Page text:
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News Release: February 10, 2004 Print this page
Docket Numbers: RT04-1-000 and ER04-48-000

Commission Approves Southwest Power Pool RTO With Conditions; Move Will Help Strengthen Regional Reliability

The Federal Energy Regulatory Commission today approved with conditions the Southwest Power Pool's (SPP) proposed regional transmission organization (RTO) - a plan that will facilitate the exchange of electric power and enhance reliability over an eight-state region.

"I am pleased that, at last, we have the opportunity to recognize the important role that the Southwest Power Pool plays in providing needed leadership for the power markets in the nation's heart," said FERC Chairman Pat Wood, III, describing the order as "significant." SPP's RTO "bears the promise for significant improvements in infrastructure development and in broad-based, fair transmission service for the region's customers," Chairman Wood said.

In approving elements of the proposed RTO, the Commission noted that SPP has worked to comply with the fundamental principles of Order No. 2000, the landmark December 1999 rule that encouraged regional grid coordination and planning while outlining the specific characteristics and functions of RTOs. FERC's approval is conditioned on SPP taking the additional steps required to complete the details of its plan.

SPP, a regional reliability council since 1968, is of sufficient size to maintain reliability and support efficient, non-discriminatory power markets, the Commission said.

Arkansas-based SPP has 50 members, including a broad range of participants, from investor-owned utilities, a federal power marketing agency, independent power producers and power marketers. SPP serves more than 4 million customers in all, or parts of, Arkansas, Kansas, Louisiana, Mississippi, Missouri, New Mexico, Oklahoma, and Texas.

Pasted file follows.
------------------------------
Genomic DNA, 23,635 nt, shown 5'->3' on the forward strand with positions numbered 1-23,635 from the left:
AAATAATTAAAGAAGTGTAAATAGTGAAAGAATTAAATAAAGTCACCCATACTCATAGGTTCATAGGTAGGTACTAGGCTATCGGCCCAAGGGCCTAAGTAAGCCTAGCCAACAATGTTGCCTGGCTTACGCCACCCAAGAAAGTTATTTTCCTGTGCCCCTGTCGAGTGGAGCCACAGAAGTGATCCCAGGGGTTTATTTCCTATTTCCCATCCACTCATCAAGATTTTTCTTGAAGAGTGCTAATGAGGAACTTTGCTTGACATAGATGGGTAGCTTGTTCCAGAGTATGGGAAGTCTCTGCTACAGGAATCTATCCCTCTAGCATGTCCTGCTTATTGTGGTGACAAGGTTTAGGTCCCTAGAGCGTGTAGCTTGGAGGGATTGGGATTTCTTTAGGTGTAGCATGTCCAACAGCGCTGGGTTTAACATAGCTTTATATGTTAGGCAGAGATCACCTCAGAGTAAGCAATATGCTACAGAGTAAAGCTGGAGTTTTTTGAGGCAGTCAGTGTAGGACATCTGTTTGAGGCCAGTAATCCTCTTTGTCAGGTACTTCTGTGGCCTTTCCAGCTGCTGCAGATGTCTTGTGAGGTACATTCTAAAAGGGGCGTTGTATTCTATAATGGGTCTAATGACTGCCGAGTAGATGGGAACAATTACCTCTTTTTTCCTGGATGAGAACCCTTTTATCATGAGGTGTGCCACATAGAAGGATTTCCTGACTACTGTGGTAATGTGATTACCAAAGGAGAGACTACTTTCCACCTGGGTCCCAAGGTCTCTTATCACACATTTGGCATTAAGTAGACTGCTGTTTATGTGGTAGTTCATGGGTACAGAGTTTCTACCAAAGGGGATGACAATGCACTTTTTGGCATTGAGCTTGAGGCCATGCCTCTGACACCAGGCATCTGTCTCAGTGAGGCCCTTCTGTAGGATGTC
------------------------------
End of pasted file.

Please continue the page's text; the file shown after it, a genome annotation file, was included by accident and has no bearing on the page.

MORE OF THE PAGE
"SPP's RTO proposal is the result of a broad collaborative process that would bring 11 transmission systems (of which five are non-jurisdictional), six municipal systems, and eight generation and transmission cooperatives under independent, regional control," the Commission observed in today's order.

To better conform to the provisions of Order No. 2000, the Commission directed SPP to:

  • Implement its independent board and modify its governance structure;
  • Expand the coverage of SPP's tariff to assure that SPP is the sole transmission provider;
  • Obtain clear and sufficient authority to exercise day-to-day operational control over appropriate transmission facilities;
  • Have an independent market monitor in place;
  • Obtain clear and precise authority to independently and solely determine which project to include in the regional transmission plan; and
  • Have a seams agreement with the Midwest Independent System Operator on file.

As an independent entity, SPP can help ensure that transmission planning addresses regional reliability needs and comparability of interconnection service - important elements of efficient market development and operations, the Commission said.

R-04-2

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Updated: June 28, 2010